Sunday, November 5, 2017

Allies & Alliances - How They Differ

No man/woman is an island. We've heard it before, and even used the expression. But what does the expression truly mean? 17th century English author John Donne, who coined the phrase, revealed tremendous insight into a fundamental human need: connectivity.

People need to be connected. Evolutionary psychology teaches us that we are born dependent on other human beings, and remain so throughout our lifespans. The alliances we are thrust into (family) and those that we subsequently develop (friends, associates and colleagues) are vital to our success and well-being.

While it's common to speak of one's network in terms of size or power, alliances are a select ensemble of individuals within one's network that are unified and galvanized by a common interest, worthy cause, or singular purpose. They are predicated on achieving some immediate result, or attaining a larger goal. Alliances can be comprised of both the strong ties and weak ties that we hold.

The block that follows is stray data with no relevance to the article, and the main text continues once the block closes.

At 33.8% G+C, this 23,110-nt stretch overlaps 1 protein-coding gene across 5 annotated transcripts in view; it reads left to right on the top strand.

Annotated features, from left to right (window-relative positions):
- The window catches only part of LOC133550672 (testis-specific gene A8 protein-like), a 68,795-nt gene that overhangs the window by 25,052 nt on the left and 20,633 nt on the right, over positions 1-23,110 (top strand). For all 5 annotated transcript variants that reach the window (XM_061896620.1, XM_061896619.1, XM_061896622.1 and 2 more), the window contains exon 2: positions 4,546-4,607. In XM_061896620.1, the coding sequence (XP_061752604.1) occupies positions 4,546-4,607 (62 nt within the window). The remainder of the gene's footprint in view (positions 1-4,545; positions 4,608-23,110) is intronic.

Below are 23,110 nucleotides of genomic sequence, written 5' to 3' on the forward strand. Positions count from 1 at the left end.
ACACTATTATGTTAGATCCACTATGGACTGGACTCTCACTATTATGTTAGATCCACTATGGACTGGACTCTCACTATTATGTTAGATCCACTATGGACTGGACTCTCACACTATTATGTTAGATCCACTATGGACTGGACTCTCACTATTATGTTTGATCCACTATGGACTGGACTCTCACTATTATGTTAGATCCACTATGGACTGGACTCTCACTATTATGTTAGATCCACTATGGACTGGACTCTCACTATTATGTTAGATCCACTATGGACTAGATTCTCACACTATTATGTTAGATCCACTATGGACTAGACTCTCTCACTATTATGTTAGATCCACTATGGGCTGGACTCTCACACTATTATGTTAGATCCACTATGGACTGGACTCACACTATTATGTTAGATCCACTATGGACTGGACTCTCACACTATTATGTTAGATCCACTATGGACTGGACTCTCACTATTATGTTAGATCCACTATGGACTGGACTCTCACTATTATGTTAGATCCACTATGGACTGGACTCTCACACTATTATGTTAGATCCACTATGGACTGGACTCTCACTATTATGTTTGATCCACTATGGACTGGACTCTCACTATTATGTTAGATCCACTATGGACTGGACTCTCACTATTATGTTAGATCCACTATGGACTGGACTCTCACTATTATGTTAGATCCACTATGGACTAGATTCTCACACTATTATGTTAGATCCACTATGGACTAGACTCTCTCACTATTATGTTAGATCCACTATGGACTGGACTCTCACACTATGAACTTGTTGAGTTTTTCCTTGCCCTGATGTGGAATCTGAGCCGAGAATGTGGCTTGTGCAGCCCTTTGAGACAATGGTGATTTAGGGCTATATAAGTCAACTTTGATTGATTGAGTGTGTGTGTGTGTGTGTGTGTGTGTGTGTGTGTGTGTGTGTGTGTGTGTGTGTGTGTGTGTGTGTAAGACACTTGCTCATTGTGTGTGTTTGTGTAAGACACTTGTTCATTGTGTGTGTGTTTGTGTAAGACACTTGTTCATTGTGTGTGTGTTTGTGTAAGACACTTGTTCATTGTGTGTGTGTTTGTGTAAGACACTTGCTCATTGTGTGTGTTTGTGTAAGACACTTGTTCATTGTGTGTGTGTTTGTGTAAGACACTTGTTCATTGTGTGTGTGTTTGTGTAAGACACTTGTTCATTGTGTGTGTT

Alliances, often referred to in business as "strategic" alliances, are filtered and formed via one's network. They are essential to the realization of professional accomplishments; proving that no man/woman is an island. It also proves that in all networks, crucial relationships crystallize based upon need; thus creating working/bonding opportunities for a vital few.  

But allies, consisting primarily of intimate relationships between individuals, help to nurture and sustain us personally. Having vast alliances of powerful peers, or allies who empower you, can be just as effective. Seeking an ally is a prudent career move. Forming alliances is a smart business move. Having both makes you very fortunate.